THERE was a tremendous crowd in Thurles on Saturday, with an especially large Cork support, and a great atmosphere around the place.
Clare and Wexford also brought a large following, but Galway were lacking in support which was surprising. I know they were disappointed after the Leinster final defeat, but they must not have had much faith in ther team.
Nevertheless, the general feeling was that we were going to see two marvellous games. I have to say these quarter-finals were most disappointing. No real championship tempo to either game.
Going on the first game, Galway and Cork set that tone. A really forgettable first half, no intensity, no what you call real championship knockout hurling. Both teams standing back, awful loose hurling, no physical exchanges, no real sparking play from anybody.
You could say that it was like a challenge match. The referee didn't have to worry about anyone tackling too hard. People yawning and having a chat all around me. They weren't being entertained on the pitch.
I happen to notice a lot of stats men running across the pitch at half time to the various dressing rooms. I'd like to know what kind of information they relay to the management teams. What's it for? Do they tell them, it's time to change the way they play, or maybe the way they are playing is not suiting the team?
Or do they go into things that are not relevant at all? Like, how many puck outs they had, or wides they had, because I think people playing the game should know that automatically.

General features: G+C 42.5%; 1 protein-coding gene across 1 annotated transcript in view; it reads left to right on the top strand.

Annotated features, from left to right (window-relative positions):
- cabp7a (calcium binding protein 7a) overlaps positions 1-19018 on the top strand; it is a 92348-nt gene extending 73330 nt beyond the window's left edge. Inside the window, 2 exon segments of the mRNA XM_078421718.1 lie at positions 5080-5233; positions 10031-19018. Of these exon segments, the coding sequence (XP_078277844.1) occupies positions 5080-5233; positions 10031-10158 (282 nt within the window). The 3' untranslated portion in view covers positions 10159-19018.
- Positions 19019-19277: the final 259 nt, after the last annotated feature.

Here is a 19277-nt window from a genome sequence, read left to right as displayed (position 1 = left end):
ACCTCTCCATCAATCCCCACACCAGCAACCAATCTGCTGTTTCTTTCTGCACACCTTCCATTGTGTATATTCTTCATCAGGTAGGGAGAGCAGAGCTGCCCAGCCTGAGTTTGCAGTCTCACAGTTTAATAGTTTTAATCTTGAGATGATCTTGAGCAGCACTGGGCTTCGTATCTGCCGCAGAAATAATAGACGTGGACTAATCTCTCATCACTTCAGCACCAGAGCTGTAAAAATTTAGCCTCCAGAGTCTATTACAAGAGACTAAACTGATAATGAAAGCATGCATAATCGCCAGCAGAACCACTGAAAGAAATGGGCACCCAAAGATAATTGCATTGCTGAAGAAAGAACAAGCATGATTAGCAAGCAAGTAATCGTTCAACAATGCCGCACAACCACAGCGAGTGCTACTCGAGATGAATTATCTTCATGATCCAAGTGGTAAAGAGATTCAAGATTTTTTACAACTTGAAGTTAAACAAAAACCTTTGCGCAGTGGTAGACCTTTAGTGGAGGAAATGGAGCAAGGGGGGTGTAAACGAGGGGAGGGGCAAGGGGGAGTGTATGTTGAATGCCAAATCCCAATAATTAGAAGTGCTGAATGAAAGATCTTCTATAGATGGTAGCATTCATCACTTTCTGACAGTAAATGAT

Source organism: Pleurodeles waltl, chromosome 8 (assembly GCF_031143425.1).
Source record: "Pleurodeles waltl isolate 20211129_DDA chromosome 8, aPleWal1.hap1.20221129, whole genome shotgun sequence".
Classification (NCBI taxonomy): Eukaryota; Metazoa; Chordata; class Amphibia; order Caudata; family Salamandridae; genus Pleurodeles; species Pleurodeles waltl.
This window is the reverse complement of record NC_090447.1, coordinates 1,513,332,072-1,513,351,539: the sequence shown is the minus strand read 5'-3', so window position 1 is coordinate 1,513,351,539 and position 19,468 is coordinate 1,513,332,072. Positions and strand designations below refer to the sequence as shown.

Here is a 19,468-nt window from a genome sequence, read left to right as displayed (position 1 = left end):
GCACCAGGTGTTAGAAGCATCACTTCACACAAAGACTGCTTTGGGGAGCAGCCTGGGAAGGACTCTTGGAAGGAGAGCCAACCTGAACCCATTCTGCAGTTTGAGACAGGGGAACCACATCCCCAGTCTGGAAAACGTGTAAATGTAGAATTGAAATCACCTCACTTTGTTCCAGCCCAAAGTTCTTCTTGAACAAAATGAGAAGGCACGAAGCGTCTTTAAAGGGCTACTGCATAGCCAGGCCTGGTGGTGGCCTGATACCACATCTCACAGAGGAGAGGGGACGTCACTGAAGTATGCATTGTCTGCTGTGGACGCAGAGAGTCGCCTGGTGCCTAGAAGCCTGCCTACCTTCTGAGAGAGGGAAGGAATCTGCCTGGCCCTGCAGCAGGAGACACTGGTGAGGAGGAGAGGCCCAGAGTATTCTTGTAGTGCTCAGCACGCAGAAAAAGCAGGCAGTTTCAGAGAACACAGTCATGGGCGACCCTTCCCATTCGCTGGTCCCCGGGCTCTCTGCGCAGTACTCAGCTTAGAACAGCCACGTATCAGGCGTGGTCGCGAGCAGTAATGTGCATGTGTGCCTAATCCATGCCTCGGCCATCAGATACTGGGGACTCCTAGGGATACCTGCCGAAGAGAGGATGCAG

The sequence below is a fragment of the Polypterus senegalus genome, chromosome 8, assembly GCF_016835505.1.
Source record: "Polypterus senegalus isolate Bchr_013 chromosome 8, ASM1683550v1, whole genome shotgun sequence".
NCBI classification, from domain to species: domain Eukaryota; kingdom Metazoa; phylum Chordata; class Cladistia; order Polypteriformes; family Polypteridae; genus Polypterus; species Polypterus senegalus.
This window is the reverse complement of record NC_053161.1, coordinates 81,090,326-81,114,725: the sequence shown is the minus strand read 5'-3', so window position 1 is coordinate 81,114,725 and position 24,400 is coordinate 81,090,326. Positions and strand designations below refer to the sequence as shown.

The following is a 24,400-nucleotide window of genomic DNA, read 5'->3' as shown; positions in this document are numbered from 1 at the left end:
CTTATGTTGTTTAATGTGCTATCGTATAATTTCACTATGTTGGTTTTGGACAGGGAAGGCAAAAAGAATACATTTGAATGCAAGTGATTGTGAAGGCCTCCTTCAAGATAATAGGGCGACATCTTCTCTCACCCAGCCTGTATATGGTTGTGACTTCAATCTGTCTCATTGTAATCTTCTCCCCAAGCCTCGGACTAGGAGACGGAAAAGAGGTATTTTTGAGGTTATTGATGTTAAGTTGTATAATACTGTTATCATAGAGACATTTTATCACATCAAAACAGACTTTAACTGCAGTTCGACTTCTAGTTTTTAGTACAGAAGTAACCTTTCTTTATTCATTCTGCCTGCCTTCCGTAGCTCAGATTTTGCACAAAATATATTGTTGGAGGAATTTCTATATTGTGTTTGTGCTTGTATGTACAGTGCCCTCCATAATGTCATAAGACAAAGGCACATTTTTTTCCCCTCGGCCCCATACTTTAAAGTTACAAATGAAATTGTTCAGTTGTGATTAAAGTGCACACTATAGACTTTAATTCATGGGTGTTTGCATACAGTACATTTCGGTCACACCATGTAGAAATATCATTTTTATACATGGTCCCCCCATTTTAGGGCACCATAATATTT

I can't make sense out of it. Surely if you are playing the game with the wrong style and method, it's time to change the way you play!
I have been watching this Cork team making the same mistakes and doing the same things for the last number of years.
Taking four or five touches to get the ball 50 metres, when one touch should do. Also making 10 passes to get a score, when probably two would do.
This is a game Cork could and should have won. They were the better team for most of it, but still did the silly things that cost them.
The more passes made the more likely it is going to break down. I think direct hurling from Cork here would definitely have been more advantageous to them.
Alan Cadogan came onto the field and scored three great points because of his direct hurling. I think Cork are not letting the ball in fast enough to the forwards they have. They are over-playing the ball, taking way too much out of it, and giving the opposing defence time to settle down.
The Galway defence were there for the taking but Cork did not capitalise on their lack of pace, especially in the centre. That is because they were not direct enough in their play.
Patrick Horgan improved the free taking when he came on. Would they have won if he was on from the start? It's hard to know, but I definitely think that if Cadogan was on they would have won this game.
It is all very well having nice hurlers, but I would prefer to have good leaders with a hardness attached to their hurling, which Cork seem to lack.
Also, Patrick Collins, the goalkeeper, doesn't inspire confidence at times. He needs to be more demanding of his defenders.
I have met Kieran Kingston a few times. He is one of the good guys of hurling, maybe too good. Players can let you down at times when you are like that.
My advice to Kieran is to get out. He has enough done with this team, but they have done nothing for him.
Brian Lohan can be very proud of the character his team showed in coming back beat Wexford when it did not seem possible. Some great leaders did that for him: Tony Kelly, Ryan Taylor, Aaron Shannaher, Shane Meehan, Shane O'Donnell and my Man of the Match the brilliant David McInerney.